One of the most eagerly awaited cameras of the year arrived earlier this month, and I took some time to put it through its paces. A more detailed review will follow, but I’ve worked with it long enough to put forth a few first impressions. The tl;dr version of it is this: the Fuji X-T1 is the best camera Fuji has ever made, and is the best mirrorless camera on the market.
In my personal opinion, anyway.
I’ve been a Fuji fan since the X100s came out, and eventually started using the X-E1 and X-E2 as my primary stills cameras (with a D800E for specific projects requiring high megapixel images and the Canon 5D MKIII for video). When the X-T1 was first announced, I looked at the images leaking onto the web and my first impression was, “WTF??”
Looking at it, you can see that it kind of harkens back to retro SLR cameras. To me, it looks a bit like a blunt-top version of the Fuji STX series of film SLRs, and at least at first, it wasn’t something that caught my attention the way the rangefinder aesthetic of the previous X cameras did.
Then I got one in my hands and my first thought was, “uhhh… what…?”
On the one hand, this is most definitely a Fuji camera. It has loads of dials means you rarely have to drop into a menu once you set it up right. There’s a nice, firm heft to it that we’re used to with the X-E and X-Pro series. It’s small and light despite feeling dense. It is, in other words, every bit a Fuji.
On the other hand, it feels a bit “off.” It’s not until you spend a day or two with it that you realize why.
The Fuji X-T1 is a professional camera. It’s been designed as a professional camera. It even looks kinda sorta like a pro body. The DSLR look (albeit with retro flair) further reinforces that.
For a pro body, however, it’s tiny. Put a lens like the 56mm f/1.2 on it and you realize just how tiny it is. And that’s what throws you.
We’re so used to pro bodies being large (look at it next to a D800E, for example), we don’t associate something this size with being a “professional” camera. To be fair, Olympus did this with the OM-D E-M1, and I would argue that physically and specifications-wise, that is every bit as capable as the Fuji X-T1. Olympus, however has made the OM-D series very similar to their OM class of film SLRs.
Fuji, on the other hand, has drawn inspiration from their own film SLRs of the past, but has created something that is still substantially different enough from the old designs that it really does feel like something new. Once you get used to that, and learn to take the unusual design of the body in stride, you can sink your teeth into the meat of this camera and really go to town.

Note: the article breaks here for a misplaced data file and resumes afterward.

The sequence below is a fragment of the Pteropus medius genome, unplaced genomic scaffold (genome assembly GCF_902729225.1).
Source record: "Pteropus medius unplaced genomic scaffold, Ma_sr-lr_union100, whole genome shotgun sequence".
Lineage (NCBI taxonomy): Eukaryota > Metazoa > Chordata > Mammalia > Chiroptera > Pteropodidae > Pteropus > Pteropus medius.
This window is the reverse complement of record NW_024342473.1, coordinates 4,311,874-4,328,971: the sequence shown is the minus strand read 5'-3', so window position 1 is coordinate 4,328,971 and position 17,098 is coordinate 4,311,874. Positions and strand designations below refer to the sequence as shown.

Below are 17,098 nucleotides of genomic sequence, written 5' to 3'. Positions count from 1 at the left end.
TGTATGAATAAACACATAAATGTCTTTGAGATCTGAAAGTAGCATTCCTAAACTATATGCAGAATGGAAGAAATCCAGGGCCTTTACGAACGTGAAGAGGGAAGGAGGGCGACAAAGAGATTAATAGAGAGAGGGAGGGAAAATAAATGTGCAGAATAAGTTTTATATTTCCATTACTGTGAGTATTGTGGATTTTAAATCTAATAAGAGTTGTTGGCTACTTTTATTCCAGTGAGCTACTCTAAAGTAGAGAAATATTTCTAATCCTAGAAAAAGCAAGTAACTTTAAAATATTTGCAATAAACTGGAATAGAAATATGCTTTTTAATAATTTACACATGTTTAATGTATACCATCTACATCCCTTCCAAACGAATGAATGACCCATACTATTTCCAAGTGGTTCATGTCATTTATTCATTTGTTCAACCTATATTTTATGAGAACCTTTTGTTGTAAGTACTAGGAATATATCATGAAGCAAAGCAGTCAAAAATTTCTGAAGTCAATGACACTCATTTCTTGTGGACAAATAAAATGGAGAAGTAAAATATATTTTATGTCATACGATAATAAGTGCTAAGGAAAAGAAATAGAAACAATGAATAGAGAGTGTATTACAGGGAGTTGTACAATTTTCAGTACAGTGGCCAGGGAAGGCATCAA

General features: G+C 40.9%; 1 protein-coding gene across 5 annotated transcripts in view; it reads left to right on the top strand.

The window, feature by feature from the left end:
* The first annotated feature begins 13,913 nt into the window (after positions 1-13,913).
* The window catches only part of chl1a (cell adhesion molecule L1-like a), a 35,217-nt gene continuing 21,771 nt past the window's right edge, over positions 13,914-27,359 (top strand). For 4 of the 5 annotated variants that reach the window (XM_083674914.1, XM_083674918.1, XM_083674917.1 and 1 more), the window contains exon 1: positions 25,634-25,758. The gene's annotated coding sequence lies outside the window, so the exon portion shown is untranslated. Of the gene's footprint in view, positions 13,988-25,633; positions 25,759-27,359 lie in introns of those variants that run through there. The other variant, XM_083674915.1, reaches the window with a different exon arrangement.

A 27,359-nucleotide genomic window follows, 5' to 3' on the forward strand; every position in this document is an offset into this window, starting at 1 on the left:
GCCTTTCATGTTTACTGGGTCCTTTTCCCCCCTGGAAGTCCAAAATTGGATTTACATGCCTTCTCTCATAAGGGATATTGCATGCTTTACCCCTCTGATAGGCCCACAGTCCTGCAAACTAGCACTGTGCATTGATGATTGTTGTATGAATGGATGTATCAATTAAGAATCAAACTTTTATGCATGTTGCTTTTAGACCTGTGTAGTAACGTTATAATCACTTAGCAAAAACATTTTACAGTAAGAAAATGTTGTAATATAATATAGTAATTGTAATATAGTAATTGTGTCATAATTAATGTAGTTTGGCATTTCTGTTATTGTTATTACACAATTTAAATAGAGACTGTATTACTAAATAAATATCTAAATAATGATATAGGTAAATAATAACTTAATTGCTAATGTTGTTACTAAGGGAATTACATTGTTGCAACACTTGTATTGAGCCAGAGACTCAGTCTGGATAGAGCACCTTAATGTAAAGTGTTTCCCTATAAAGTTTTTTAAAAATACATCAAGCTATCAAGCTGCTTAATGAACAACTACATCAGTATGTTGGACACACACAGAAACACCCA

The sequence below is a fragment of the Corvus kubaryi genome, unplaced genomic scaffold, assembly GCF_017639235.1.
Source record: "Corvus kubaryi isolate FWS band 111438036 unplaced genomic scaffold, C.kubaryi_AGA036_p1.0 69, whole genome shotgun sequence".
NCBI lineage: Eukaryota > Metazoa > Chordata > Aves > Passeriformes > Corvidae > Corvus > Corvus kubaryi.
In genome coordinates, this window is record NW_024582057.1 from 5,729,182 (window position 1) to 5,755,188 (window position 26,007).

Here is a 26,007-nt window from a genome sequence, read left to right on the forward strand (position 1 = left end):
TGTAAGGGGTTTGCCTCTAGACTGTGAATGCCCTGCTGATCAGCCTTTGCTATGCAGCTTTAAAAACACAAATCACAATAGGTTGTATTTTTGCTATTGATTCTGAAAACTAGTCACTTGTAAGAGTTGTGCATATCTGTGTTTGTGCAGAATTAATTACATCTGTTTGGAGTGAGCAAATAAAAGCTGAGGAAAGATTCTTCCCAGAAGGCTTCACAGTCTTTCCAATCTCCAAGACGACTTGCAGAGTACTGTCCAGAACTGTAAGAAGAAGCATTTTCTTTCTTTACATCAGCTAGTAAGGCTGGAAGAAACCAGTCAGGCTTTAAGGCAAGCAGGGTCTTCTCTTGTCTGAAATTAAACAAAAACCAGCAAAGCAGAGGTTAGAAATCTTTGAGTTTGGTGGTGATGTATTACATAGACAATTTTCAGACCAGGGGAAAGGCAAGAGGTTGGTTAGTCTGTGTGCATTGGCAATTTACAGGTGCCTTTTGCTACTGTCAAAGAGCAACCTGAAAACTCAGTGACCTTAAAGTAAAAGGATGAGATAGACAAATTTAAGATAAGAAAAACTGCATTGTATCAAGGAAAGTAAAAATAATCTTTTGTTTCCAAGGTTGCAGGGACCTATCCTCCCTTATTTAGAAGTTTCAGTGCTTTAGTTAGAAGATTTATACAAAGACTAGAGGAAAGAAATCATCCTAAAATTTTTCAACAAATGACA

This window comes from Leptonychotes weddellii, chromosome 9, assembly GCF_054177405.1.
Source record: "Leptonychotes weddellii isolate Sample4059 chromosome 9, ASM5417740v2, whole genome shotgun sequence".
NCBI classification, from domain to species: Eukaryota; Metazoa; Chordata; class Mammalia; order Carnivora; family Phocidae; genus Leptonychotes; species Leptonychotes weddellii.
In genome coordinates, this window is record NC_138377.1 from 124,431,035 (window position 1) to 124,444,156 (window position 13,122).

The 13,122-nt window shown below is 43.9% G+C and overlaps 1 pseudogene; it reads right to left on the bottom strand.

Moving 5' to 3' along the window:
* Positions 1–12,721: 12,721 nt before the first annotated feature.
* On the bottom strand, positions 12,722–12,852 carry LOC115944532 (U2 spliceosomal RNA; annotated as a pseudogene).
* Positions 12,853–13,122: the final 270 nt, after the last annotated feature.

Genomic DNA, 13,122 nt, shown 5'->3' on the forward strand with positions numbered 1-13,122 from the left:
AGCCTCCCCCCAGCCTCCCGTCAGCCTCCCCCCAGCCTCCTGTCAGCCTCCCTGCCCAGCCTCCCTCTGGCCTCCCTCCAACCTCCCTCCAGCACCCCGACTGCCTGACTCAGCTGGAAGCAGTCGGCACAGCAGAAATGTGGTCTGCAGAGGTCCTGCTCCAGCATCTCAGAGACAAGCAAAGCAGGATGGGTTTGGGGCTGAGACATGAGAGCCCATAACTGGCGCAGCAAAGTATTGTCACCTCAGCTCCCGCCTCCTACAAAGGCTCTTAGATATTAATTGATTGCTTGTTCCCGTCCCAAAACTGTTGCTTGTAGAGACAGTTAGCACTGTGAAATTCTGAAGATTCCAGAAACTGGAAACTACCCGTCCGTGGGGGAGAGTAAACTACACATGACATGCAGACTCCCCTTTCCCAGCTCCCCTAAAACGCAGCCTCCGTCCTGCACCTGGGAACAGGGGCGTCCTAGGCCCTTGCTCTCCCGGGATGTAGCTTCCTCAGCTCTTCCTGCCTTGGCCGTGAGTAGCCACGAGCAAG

Fuji has always had manual dials for shutter speed and aperture control; with the X-T1, it extends that to metering mode, ISO, and drive mode. It uses the nested dials method to group some of these together, something old film SLR buffs will recognize right away, and the system works just fine. The dials are stiff enough that they don’t move accidentally, and it’s a real pleasure to not have to go digging through menu systems to flip from center-weighted to spot-metering mode, for example.
There are an additional two dials, one in the back and one in the front of the camera, which are contextual in nature. As shown below, for example, you can use the wheels to adjust the size of the focus point, or you can use it to adjust aperture in lenses with no aperture rings, or flip through photos in viewing mode.
A quick digression – having this sort of granular control over the size of the autofocus point is pretty darn cool. You can use it to get very precise with your autofocusing, something that Fuji has been constantly improving on.
The tilt screen is another very nice and welcome addition to the X-series, something we first saw in the X-M1. That’s coupled with the massive viewfinder that, in manual-focus mode, lets you split the screen between two windows, one that shows you a 100% crop of the object you’re photographing, while the other shows you your whole image. This is awesome for those of us who like using manual focus lenses like the Zeiss 135mm f/2 via adapters on the Fuji cameras. That viewfinder bears some further explanation on its own, which will follow in my full review of the X-T1.
There are tons of other improvements on the Fuji X-T1 that stand out as well; the SD card slot is now on the side instead of in the battery compartment, which means I don’t have to take my tripod plate off every time I want to take it out. The body is weather-sealed with compatible lenses, almost every button is customizable, and the ergonomics are just plain superb for me, even with my sausage fingers.
I have a few quibbles with it as well; the 4-way controller on the back feels a bit mushy, for starters. I don’t like that they did away with the shutter buttons that had the screw-in cable releases, either; I loved those. The video record button can’t be customized, and I keep hitting it because that’s where the function button is on the X-E1.
Yet those quibbles are just that – quibbles. They’re minor annoyances and just take getting used to. This is, in every way, the best mirrorless camera I’ve ever used, and in my full review, I’ll be covering image quality, that awesome viewfinder, as well as sample images and more.
How much do I like this camera? Well, I’ve got mine on preorder in two places already. Fuji, apparently, can’t make enough of them.